US9069653B2 - Methods for utilizing stop sign and traffic light detections to enhance fuel economy and safety - Google Patents

Methods for utilizing stop sign and traffic light detections to enhance fuel economy and safety Download PDF

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US9069653B2
US9069653B2 US13/829,538 US201313829538A US9069653B2 US 9069653 B2 US9069653 B2 US 9069653B2 US 201313829538 A US201313829538 A US 201313829538A US 9069653 B2 US9069653 B2 US 9069653B2
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vehicle
intersection
method
traffic light
engine
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US20130297124A1 (en
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Tuan Anh Be
William Najib Mansur
Mark Douglas Malone
Leonid Tikh
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Ford Global Technologies LLC
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Ford Global Technologies LLC
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Priority claimed from DE201310104533 external-priority patent/DE102013104533A1/en
Assigned to FORD GLOBAL TECHNOLOGIES, LLC reassignment FORD GLOBAL TECHNOLOGIES, LLC ASSIGNMENT OF ASSIGNORS INTEREST (SEE DOCUMENT FOR DETAILS). Assignors: MALONE, MARK DOUGLAS, MANSUR, WILLIAM NAJIB, BE, TUAN ANH, TIKH, LEONID
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    • GPHYSICS
    • G06COMPUTING; CALCULATING; COUNTING
    • G06FELECTRIC DIGITAL DATA PROCESSING
    • G06F17/00Digital computing or data processing equipment or methods, specially adapted for specific functions
    • BPERFORMING OPERATIONS; TRANSPORTING
    • B60VEHICLES IN GENERAL
    • B60WCONJOINT CONTROL OF VEHICLE SUB-UNITS OF DIFFERENT TYPE OR DIFFERENT FUNCTION; CONTROL SYSTEMS SPECIALLY ADAPTED FOR HYBRID VEHICLES; ROAD VEHICLE DRIVE CONTROL SYSTEMS FOR PURPOSES NOT RELATED TO THE CONTROL OF A PARTICULAR SUB-UNIT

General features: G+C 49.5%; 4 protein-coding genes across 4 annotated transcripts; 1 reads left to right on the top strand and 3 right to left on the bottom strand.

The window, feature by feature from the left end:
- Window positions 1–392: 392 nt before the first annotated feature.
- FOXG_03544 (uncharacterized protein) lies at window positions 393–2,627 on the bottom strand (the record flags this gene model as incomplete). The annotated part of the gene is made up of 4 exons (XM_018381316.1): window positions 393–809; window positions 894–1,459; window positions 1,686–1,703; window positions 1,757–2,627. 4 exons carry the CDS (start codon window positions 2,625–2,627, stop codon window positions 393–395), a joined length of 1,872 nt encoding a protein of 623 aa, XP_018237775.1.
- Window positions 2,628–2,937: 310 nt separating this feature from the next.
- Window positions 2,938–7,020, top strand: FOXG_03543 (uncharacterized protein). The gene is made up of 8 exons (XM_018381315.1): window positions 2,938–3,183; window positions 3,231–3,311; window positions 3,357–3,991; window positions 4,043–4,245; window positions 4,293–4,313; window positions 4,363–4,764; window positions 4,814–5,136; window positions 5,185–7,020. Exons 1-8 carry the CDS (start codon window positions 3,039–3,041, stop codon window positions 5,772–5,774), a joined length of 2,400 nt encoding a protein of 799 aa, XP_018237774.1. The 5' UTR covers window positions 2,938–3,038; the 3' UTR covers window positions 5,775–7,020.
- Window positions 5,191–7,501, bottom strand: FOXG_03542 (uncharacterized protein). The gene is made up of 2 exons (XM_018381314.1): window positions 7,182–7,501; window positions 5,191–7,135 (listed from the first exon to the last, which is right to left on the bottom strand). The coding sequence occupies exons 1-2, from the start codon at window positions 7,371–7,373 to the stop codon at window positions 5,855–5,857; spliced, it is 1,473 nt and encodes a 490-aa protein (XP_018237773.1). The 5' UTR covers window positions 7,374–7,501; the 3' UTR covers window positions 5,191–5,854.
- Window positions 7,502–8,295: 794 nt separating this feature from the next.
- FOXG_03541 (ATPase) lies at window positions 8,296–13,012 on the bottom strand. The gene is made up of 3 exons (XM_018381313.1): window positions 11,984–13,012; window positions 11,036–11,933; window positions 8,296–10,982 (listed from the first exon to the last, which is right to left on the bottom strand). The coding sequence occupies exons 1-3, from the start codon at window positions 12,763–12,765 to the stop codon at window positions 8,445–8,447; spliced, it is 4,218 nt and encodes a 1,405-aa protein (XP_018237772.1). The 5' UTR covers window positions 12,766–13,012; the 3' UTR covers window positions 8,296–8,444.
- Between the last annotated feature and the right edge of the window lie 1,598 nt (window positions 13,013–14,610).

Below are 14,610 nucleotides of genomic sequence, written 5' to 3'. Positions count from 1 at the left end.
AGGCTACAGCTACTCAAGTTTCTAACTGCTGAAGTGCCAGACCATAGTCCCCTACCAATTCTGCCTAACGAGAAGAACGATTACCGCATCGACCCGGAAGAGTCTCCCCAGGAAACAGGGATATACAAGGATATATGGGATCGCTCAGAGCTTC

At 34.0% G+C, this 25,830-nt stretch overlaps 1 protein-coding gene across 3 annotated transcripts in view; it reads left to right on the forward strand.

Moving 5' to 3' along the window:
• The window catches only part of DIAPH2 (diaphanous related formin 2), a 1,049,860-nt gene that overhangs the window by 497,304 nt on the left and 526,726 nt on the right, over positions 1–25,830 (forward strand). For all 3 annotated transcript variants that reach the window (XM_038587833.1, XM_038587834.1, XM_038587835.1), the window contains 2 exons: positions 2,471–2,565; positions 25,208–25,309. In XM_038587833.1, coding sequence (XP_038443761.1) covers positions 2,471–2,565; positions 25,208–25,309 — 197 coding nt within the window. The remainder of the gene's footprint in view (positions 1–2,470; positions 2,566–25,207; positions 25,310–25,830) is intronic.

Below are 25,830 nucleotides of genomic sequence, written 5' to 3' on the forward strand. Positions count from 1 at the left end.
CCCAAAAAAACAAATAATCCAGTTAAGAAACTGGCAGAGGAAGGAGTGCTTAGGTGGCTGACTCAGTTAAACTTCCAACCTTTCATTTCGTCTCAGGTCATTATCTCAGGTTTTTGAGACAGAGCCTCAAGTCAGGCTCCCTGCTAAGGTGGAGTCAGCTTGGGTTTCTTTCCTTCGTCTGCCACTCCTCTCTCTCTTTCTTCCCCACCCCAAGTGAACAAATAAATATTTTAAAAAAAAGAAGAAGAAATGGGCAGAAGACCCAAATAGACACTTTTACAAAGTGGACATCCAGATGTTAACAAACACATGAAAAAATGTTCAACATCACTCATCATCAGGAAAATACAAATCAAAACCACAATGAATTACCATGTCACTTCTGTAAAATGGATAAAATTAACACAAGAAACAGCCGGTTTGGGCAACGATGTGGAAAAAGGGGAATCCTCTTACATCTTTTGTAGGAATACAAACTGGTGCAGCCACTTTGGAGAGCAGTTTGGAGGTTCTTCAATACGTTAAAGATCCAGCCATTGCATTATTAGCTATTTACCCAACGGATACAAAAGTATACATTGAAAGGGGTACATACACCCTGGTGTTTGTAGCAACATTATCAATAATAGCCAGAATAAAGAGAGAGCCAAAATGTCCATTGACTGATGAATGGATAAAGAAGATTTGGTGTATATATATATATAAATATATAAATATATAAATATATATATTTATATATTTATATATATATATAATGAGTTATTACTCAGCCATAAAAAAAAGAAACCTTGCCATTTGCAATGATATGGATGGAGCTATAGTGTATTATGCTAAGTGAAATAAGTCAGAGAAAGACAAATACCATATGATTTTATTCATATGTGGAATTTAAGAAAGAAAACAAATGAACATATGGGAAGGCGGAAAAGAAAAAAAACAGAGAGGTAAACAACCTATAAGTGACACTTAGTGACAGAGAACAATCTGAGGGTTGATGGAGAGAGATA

• B60W10/00Conjoint control of vehicle sub-units of different type or different function
    • B60W10/02Conjoint control of vehicle sub-units of different type or different function including control of driveline clutches
    • BPERFORMING OPERATIONS; TRANSPORTING
    • B60VEHICLES IN GENERAL
    • B60WCONJOINT CONTROL OF VEHICLE SUB-UNITS OF DIFFERENT TYPE OR DIFFERENT FUNCTION; CONTROL SYSTEMS SPECIALLY ADAPTED FOR HYBRID VEHICLES; ROAD VEHICLE DRIVE CONTROL SYSTEMS FOR PURPOSES NOT RELATED TO THE CONTROL OF A PARTICULAR SUB-UNIT
    • B60W10/00Conjoint control of vehicle sub-units of different type or different function
    • B60W10/04Conjoint control of vehicle sub-units of different type or different function including control of propulsion units
    • B60W10/06Conjoint control of vehicle sub-units of different type or different function including control of propulsion units including control of combustion engines
    • BPERFORMING OPERATIONS; TRANSPORTING
    • B60VEHICLES IN GENERAL
    • B60WCONJOINT CONTROL OF VEHICLE SUB-UNITS OF DIFFERENT TYPE OR DIFFERENT FUNCTION; CONTROL SYSTEMS SPECIALLY ADAPTED FOR HYBRID VEHICLES; ROAD VEHICLE DRIVE CONTROL SYSTEMS FOR PURPOSES NOT RELATED TO THE CONTROL OF A PARTICULAR SUB-UNIT
    • B60W10/00Conjoint control of vehicle sub-units of different type or different function
    • B60W10/04Conjoint control of vehicle sub-units of different type or different function including control of propulsion units
    • B60W10/08Conjoint control of vehicle sub-units of different type or different function including control of propulsion units including control of electric propulsion units, e.g. motors or generators